Most of the teachers, who are trying to incorporate this tool into their lessons, are organizing themselves in blogs. The Edublogger offers a large table with all important information as grade, subjects, contact information and time zone. Trying to set up a Skype session for your class can be really complicated. The logistical problems are overwhelming. For a class presentation in the States I set up a Skype session with my sister from Germany. The time difference complicates to schedule a time between an individual and a class. Imagine to schedule a session with another class from another country with the time difference of six hours or more in the rigid systems of schools.

The gains to go through this trouble are enormous for young language learners. The following are only the most important advantages in my view (Source):

  • It leads students to speak in the target language more than 90%, to vary wider in their word choice and to notice errors quicker.
  • It has a “democratizing effect” in the classroom because it shifts the emphasis on student talking, even shyer ones.
  • High engagement factor because students enjoy to be able to communicate with children of other countries.
  • Authenticity of foreign language communication.

Skype is not the solution to every foreign language lesson as with every technology the context it is embedded in is important. As Mike Levy points out:

“Its [Skype] value in language learning will depend on effective pedagogies to accompany it”

Although it is a powerful tool for teachers in a language learning environment, Skype is not relieving the teacher from the effort of creating a well elaborated lesson plan and preparation. Furthermore, there are also some downsides to Skype such as (Source):

  • Privacy and security issues constitute a completely different problem for specific policies of schools can prevent to use such communication tools in classrooms.
  • It is important to have a specific and elaborate pedagogy
  • Common malfunctions or high requirement of computer literacy of both students and teacher .
  • It is an essential concern for teachers to scrutinize with whom students are talking.

In general, it is worth a try for every foreign language teacher. If the effort is not in proportion to the gains, the worst thing, which can happen, is to waste a lesson.

Breaking the High Score

“ Computer and video games have reached a critical mass. today, nearly every device with a screen plays games, providing interactive entertainment experiences for a wide and diverse population. The creativity of our developers and publishers produces an ever-expanding variety of games to choose from in different formats and across all platforms. Their innovations drive consumer demand for our products, solidifying our industry’s position as one of the strongest and most cutting-edge sectors in the U.S. economy.”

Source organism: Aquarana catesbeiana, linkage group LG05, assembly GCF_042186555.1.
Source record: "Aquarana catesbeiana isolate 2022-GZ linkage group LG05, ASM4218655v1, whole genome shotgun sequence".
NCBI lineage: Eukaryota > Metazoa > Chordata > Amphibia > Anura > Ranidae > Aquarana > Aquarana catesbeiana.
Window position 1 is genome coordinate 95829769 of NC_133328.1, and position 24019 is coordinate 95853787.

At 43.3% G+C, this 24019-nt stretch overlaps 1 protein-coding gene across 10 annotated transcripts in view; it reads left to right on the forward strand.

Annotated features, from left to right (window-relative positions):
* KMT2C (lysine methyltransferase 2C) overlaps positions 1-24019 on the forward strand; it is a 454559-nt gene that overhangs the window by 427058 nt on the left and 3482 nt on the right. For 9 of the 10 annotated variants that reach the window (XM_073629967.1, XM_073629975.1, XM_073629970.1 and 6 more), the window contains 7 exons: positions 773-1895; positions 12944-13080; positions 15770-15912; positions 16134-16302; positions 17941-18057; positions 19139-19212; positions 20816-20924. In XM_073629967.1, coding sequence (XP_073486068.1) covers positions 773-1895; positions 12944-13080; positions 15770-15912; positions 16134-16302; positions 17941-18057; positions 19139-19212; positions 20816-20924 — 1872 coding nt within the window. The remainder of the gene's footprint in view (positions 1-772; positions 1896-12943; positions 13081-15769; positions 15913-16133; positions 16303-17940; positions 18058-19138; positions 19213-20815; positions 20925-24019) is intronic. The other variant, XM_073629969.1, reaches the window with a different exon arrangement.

— Michael D. Gallagher, president and CEO,
Entertainment Software Association (Source)

It is no surprise that many modern educators try to incorporate video games into their lessons. Though, most of the times video games remain also in the classroom environment what they are: Entertainment. There are games, which are designed to educate such as Immune Attack, Quest Atlantis or BrainAge². While most of the children in the 21st century do not know this games, they will figure out the simple and outdated game designs of most of these games in seconds. The engaging factor of such games tend to zero because of their low to none entertaining value. The difference between the success of educational games and entertainment games is the financial aspect: “Consumer demand for our products, solidifying our industry’s position as one of the strongest and most cutting-edge sectors in the U.S. economy.” There is no demand for educational games by the public hence the best and most paid designers are not producing such games.

However, there are to many false facts and ignorance blurring the risks and gains of this issue. Game designers are not interested in teaching, but making a entertaining or even addictive game, which on the other hand makes money.Whereas, Educators have usually no clue about the mechanics of games, about the games which are most popular among teenagers or try to force educational value out of anything. In the following, I want to discuss a few of these myths and misconceptions of educational video games.

Most teachers and education professionals do not know the games they are talking about. The web exposes many misconceptions such as categorizing “Half-Life”, one of the most famous Ego-Shooter in the gaming history, as role-playing game: “There may be elements of fighting, but in many instances the player must decide whether fighting, or avoiding the fight, is the best choice” (Jayel Gibson). This simple mistake in categorizing leads to major and important issues such as using games in an unfitting occasion. Especially, World of Warcraft seems to be a favorite pick of educators in order to show how real-life skills can be developed such as leadership, bargaining and communication skills by playing a video game.

 World of Warcraft: Interface of an advanced player in Player vs. Player mode.

World of Warcraft and other well designed games might have a complex and in-depth game design, which require a lot of time and effort to understand. Nevertheless, they do not teach communication or leadership skills for real life occasions. Teenagers are so engaged by the game because it is instantly rewarding them in a large community. Playing the Player vs. Player mode (PvP) for several hours a day to reach the top ten is the motivating factor for many players since every other player on the server would recognize their nick name: An enormous boost in acknowledgement and ego. Players are spending hours to become better, though they are not developing any skills valuable to them in real life.

There is still a huge difference to communicate anonymously over the internet and talking to a person face to face. Eastin and Griffiths talk about the aggressive nature of online communication in a video game environment, which is colloquially called “flaming“. This is only one example to display the difference of social structure between video games and real life. There are many more, which has to be taken into consideration before video games can be used in the classroom. Even though, video games exist for more than 30 years now a proper use in education has still to be found. This blog entry had the purpose to let teachers reconsider the common hype of video games in education.

PS: Here a famous example of ingame communication of World of Warcraft: